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Gina Haspel’s nomination to head the CIA is a new low

3 April 2018

11:13 AM

3 April 2018

11:13 AM

Mere days after 9/11, Dick Cheney said the United States would have to work “the dark side” to prevent future attacks. Many Americans, obviously still jarred, didn’t seem to mind the vice president’s tough guy approach.

But even as the War on Terror unfolded, at no time did the George W. Bush administration admit to using torture. The president strongly denied it. His people tried to rename it. Administration officials like John Yoo performed mental and legal gymnastics to pretend practices like waterboarding, that had historically been considered torture (even during the Reagan administration), were somehow not anymore.

“I want to be absolutely clear with our people and the world: The United States does not torture,” President Bush declared in 2006. “It’s against our laws, and it’s against our values.”

A decade later, President Trump would say in 2017, “Would I approve waterboarding? You bet your ass I would—in a heartbeat.” He also said torture “absolutely works.”

How quickly American values have declined.


Gina Haspel’s nomination to head the CIA is a new low. She is not being considered despite her involvement with torture—it’s actually a resume bonus. Haspel is being defended by many former CIA officials as merely a good foot soldier. According to former CIA Director Gen. Michael Hayden, Haspel did nothing more than “what the nation and the agency asked her to do, and she did it well.”

But what the Central Intelligence Agency asked her to do was torture. Haspel oversaw black sites where waterboarding and worse tactics were used. She played a lead role in helping destroy the evidence.

Former CIA interrogator Glenn Carle has said that Haspel was “one of the architects, designers, implementers and one of the top two managers of the [Enhanced Interrogation Techniques program] and a true believer, by all accounts, in the ‘Global War in Terror’ paradigm.”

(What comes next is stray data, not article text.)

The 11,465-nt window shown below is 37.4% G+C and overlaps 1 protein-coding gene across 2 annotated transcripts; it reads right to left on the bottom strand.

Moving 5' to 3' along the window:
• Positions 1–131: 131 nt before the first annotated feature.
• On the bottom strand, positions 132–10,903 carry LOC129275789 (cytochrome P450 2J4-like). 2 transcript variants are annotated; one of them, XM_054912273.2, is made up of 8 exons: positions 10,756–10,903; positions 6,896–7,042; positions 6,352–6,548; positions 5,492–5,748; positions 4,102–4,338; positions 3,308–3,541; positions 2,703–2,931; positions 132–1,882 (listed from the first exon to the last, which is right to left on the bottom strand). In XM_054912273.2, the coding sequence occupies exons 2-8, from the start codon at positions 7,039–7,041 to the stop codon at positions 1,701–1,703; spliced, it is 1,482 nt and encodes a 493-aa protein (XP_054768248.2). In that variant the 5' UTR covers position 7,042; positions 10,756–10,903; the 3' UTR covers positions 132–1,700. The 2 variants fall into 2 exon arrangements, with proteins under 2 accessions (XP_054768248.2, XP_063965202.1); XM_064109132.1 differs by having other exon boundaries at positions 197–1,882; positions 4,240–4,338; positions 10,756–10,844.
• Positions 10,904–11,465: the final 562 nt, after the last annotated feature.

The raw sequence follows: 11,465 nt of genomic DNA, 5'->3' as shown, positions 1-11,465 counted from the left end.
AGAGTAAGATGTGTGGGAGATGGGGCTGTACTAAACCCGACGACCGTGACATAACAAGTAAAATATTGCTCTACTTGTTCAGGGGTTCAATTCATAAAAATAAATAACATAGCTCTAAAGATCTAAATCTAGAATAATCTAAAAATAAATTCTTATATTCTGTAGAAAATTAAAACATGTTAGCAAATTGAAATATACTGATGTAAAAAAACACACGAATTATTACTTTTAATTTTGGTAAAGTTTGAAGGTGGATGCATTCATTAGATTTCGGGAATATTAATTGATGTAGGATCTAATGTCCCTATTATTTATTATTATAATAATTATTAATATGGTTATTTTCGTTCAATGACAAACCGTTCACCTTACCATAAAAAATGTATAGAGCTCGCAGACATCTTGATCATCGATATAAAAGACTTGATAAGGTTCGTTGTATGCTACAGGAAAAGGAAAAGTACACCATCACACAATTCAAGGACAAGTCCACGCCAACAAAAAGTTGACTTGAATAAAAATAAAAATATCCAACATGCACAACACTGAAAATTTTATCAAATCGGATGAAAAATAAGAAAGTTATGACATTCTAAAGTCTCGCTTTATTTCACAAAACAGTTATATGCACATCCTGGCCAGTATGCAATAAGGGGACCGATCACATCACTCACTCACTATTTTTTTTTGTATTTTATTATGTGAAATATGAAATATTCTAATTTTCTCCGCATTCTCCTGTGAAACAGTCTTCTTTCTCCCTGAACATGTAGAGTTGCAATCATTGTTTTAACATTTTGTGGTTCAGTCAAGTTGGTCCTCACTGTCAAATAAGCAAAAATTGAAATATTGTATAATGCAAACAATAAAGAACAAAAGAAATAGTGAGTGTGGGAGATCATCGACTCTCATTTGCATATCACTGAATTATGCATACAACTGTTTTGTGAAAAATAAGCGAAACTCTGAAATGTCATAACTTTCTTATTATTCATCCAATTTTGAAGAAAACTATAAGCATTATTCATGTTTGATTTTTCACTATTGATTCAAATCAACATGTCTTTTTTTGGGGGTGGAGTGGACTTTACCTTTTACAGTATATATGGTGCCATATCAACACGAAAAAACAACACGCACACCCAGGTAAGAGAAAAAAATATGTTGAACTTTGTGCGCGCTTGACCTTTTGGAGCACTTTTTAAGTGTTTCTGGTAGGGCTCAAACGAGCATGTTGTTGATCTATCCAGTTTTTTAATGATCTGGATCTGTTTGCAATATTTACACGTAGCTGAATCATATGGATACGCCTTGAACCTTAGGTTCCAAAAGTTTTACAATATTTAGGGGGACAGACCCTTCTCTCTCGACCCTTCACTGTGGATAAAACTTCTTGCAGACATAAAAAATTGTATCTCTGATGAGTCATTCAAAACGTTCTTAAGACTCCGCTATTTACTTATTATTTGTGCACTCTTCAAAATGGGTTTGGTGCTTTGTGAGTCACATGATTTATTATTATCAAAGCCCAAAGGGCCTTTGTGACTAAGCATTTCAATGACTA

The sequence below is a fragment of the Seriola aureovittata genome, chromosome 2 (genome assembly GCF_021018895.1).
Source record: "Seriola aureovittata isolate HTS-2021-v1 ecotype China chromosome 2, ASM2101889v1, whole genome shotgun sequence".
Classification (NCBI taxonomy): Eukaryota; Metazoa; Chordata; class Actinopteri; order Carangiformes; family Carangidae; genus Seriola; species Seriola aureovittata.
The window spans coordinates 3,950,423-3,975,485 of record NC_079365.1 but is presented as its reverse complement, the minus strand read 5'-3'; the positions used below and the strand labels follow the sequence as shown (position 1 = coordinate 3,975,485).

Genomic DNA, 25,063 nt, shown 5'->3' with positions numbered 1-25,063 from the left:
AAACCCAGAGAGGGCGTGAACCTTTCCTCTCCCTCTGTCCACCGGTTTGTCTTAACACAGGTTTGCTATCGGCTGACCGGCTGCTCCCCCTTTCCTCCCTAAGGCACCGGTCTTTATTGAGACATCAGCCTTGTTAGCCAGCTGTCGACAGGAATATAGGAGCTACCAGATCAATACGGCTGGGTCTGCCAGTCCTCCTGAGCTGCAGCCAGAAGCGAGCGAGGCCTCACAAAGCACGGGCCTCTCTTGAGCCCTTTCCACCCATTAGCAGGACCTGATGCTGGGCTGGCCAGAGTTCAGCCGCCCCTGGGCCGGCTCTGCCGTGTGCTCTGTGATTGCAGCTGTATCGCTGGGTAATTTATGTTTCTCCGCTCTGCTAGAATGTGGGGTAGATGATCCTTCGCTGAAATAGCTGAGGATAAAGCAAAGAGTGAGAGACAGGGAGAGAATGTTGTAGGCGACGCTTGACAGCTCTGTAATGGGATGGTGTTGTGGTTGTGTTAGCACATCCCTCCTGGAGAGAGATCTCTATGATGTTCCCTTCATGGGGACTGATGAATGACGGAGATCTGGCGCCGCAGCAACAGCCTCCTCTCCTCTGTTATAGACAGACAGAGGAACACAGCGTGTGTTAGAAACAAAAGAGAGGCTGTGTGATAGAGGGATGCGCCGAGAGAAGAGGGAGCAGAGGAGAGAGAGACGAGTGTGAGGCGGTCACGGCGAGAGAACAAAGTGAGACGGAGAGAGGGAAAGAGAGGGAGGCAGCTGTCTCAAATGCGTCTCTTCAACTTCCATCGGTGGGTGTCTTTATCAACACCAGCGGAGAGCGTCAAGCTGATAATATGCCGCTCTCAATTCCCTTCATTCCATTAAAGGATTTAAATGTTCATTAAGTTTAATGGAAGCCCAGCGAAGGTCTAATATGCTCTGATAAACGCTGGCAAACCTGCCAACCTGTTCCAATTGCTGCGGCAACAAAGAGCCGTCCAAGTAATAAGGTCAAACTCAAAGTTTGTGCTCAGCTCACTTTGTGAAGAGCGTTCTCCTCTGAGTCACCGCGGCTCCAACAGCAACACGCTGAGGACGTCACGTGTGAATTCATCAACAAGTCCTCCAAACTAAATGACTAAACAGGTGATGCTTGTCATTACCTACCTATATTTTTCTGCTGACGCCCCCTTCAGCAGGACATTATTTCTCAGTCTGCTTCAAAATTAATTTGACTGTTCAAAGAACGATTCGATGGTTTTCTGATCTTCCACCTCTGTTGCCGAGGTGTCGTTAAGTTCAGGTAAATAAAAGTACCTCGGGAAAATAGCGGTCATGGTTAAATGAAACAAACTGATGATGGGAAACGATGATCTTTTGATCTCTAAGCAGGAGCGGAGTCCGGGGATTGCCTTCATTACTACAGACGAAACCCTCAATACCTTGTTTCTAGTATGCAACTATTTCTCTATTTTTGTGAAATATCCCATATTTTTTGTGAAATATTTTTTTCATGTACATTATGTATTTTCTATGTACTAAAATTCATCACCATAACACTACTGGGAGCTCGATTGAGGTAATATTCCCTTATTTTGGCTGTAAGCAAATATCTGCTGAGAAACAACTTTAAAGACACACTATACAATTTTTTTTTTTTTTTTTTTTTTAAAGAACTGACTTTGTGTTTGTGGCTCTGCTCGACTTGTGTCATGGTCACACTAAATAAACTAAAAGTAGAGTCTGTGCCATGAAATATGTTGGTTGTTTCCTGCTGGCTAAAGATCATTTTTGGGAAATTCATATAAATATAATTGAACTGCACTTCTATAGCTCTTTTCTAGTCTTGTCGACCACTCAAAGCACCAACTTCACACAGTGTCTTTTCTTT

What we know about Haspel is grisly enough, as Senators Rand Paul, John McCain and others raise salient questions and ask for her torture record to be released. It should be made public.

Fellow agents used to call her “Bloody Gina” for a reason. Even old Bush-apologist John Yoo thinks Trump’s enthusiasm for torture now goes too far.

What does it say about America (and the Republican Party) that we have journeyed from a Bush-Cheney administration using illegal interrogation methods—which they refused to call torture— after the worst terrorist attack in US history, to a GOP president enthusiastically endorsing the practice by its proper name, in a less fearful time, and seemingly choosing the next CIA head based largely on her literally torturous national security legacy?

What does it say about America (and the Democratic Party and particularly the complicity of the Obama administration) that a bipartisan congressional coalition could perhaps make the “Queen of Torture” the next Director of the CIA?

It would say America has gone to the dark side in more ways than one.


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